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Olivia de Havilland,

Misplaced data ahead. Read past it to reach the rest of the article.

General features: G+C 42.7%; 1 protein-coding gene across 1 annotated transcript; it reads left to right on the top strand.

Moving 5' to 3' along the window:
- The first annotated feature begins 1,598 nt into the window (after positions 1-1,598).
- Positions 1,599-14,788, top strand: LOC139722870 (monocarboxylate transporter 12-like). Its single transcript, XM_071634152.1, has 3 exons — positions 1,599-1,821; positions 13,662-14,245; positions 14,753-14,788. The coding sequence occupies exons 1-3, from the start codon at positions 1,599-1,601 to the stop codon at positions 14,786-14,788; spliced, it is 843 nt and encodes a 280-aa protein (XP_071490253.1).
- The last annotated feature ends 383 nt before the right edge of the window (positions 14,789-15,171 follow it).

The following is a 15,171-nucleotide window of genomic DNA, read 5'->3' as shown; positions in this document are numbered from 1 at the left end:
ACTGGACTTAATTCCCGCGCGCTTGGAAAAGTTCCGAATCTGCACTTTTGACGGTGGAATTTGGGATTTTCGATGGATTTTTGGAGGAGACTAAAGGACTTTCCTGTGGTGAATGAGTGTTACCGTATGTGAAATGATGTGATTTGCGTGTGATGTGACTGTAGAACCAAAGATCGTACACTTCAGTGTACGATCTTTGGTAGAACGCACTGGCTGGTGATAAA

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The truly delightful Virginia Weidler is at her most engaging as an innocent teenage orphan in this film excellently directed by Austrian émigré William Thiele. She is supported by a host of splendid character actors of the period such as Elizabeth Patterson and Guy Kibbee. The film has some truly hilarious moments and is most entertaining. The South African actor Ian Hunter is wonderful as the ever-cheerful adoptive father who battles corruption in his town with fearless intrepitude, risking ruin for his whole family. And Gene Reynolds is perfect as the young boy who befriends Virginia. Reynolds had come fresh from his excellent work earlier in the year in 'They Shall Have Music' with violinist Jascha Heifetz (one of the best such musical films ever made), and he later ended up as the producer of the TV series 'Mash'. The girl played by Virginia is deeply religious in a conventional Southern Baptist way, and opens the Bible at random to receive a message from the Lord in exactly the same manner that Oliver Cromwell used to do in the 17th century. Although this film may seem 'deeply religious' now, in this far more secular age, there was nothing at all unusual about the story in 1939, and it was not made as a religious film at all, but as a comedy fable. If it had been of truly religious intent, it would not have made such jokes out of the Biblical passages. Early in the film, Virginia is fleeing the horrible orphanage, having been instructed by the Bible to 'flee into Egypt'. She goes to the train station and asks for a ticket to Egypt, and is told blandly that that will be one dollar and fifty cents. The ticket turns out to be to Egypt, New Jersey. This film is a wonderful joyride, highly recommended to all who can laugh and to all who can cry, and Virginia Weidler was a marvellous presence on the screen, a child actor who was far from beautiful but whose personality shone.
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